What some might perceive as the nail in the coffin came this past October, when MGM announced that it would shut down the Stargate Command platform. Just like Senator Kinsey in SG-1’s “Politics,” the studio would mothball the Stargate program. In the words of General Hammond: “It’s over, Jack. No extensions, no reversals, no new hearings. The Stargate will be buried, literally and figuratively.”
And that brings us up to today: Stargate Command closed on Tuesday, December 31, 2019. Video content is being migrated to YouTube, and the app now shows an error message.
KEEPING HOPE ALIVE
Let’s give credit where credit is due: Some Stargate creators continued to work hard through this quiet decade.
The adventures of SG-1 and Atlantis continue in the pages of these books, and the past decade brought readers a whopping 40 new titles. And that includes a new set of anthologies, with multiple authors contributing short stories focused on many different characters and settings throughout the Stargate pantheon.
New Stargate stories also came in the form of licensed comics. After a pair of ill-conceived Daniel Jackson and Vala Mal Doran comics from Dynamite, American Mythology picked up the license and delivered fine continuations of both Atlantis and Universe.
In 2016 “Back to Pegasus” took the city of Atlantis home to the Pegasus Galaxy, bringing back a familiar face as a brand new villain. More stories followed from writers Mark L. Haynes and J.C. Vaughn, with 12 issues plus four more of anthology shorts. And in 2017 the duo delivered “Back to Destiny,” a 6-issue continuation of the Stargate Universe story.
And finally, another new licensee joined the Stargate family just recently — although their forthcoming Stargate role-playing game hasn’t been released yet. At this moment Wyvern Gaming is hard at work on a brand new tabletop RPG, set for release this summer.
The folks who have really kept Stargate alive and well, though, are the fans themselves. Stargate fans new and old continued to talk about it online, share the shows with their friends, and rally on social media to get MGM to green-light something new. And as the years have passed, a group of brand new viewers have discovered SG-1, Atlantis, and SGU for the very first time through online streaming.
If (or rather when) Stargate does make a comeback, it’s going to be because of the fans. It’s going to be because viewers the world over made it clear to the decision makers that there is still an active and excited audience — ready for new sci-fi storytelling.
SO … IS NEW STARGATE COMING?
It’s the $64,000 question on everyone’s mind: Is MGM going to put a new show, or movie, or miniseries, or at least some kind of short-form Web project into production? If it wasn’t announced in 2019, will this finally be the year?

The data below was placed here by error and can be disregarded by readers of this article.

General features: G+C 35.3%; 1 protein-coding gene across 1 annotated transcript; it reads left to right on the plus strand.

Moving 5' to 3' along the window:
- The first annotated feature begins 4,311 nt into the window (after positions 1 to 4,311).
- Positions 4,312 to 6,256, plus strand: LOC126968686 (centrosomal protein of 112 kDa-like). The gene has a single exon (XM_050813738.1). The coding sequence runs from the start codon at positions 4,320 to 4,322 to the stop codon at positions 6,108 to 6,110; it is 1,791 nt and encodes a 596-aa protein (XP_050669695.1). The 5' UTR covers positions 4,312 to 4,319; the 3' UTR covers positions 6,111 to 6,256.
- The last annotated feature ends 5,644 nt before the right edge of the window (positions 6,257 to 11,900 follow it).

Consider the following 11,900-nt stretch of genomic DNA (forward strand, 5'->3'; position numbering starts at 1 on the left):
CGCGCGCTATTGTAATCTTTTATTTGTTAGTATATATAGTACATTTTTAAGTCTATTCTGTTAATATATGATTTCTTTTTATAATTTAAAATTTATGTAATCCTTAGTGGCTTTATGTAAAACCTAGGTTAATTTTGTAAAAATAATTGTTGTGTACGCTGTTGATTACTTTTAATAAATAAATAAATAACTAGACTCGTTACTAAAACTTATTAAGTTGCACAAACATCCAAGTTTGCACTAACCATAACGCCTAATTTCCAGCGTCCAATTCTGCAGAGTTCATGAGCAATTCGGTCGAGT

If the last year has brought no official word from the studio, that is not because there isn’t anything happening behind the scenes. Stargate is not back on the shelf at MGM. Rather it’s a matter of rethinking the franchise to put Stargate’s best foot forward, and getting the right people in place to command that ship.
Stargate’s TV co-creator Brad Wright appeared on stage at Gatecon in the fall of 2018 where he let it be known that, although he didn’t have anything to do with Stargate Origins, he and MGM were talking again. After many years away (and a great deal of executive turn-over following the studio’s bankruptcy), evidently MGM wanted to have the conversation about bringing Wright back into the fold. What might a new Stargate production look like if it came from his pen, and was set in the universe he shepherded for 14 years?
Wright followed that up with an appearance on a fan podcast one year ago, in January of 2019. In response to the question of whether there would be a new Stargate project, he told the Nerks of the Hub, “We’re working on it.”
And that’s the last we heard of it. Something is happening. What form it will take — long or short, finite or ongoing — is anybody’s guess. This is Hollywood, and development often proceeds at a snail’s pace … until suddenly it doesn’t. Hurry up, and wait.
The decade 2010 to 2019 was Stargate’s quiet decade. But I hope it will be the last such decade for a long, long time.
I hope that 2020 is the year that Brad Wright’s long-gestating project (or projects?) finally come to some fruition. While a production schedule realistically may mean that nothing will hit the airwaves (or streaming platforms) before 2021, MGM can at least commit to a new show, movie, or miniseries and make the announcement this year. In fact, we challenge them to do so.
Stargate has had a powerful fan base for two and a half decades now. But, realistically, that fan base is not getting any younger. New viewers are discovering the shows for the first time, yes — but our community is losing perhaps just as many by attrition. Some of our friends who once joined us online on Friday nights to talk about the newest episode of SG-1 have since passed away. Others have left simply because there is nothing new happening. (I heard from more than one person in 2018 and 2019 who hadn’t even heard about the existence of Stargate Origins — a sign about the limited reach that Stargate Command had as a niche platform.)
Fans of Stargate — young and old alike — need MGM to demonstrate that Stargate still matters.
Stargate stands on the edge of greatness. It still has every chance of reemerging in the new decade as one of science fiction’s crown jewels. Only the likes of Star Wars and Star Trek (which are both enjoying massive revivals of their own) can rival Stargate in scope and in storytelling possibilities. But something has to happen.
So here’s to 2020, and the years to come. Whether it is a fourth live-action show, or a theatrical feature, a streaming miniseries, or all of the above, in this “Golden Age” of genre entertainment we are ready to rally Stargate back to the greatness it deserves.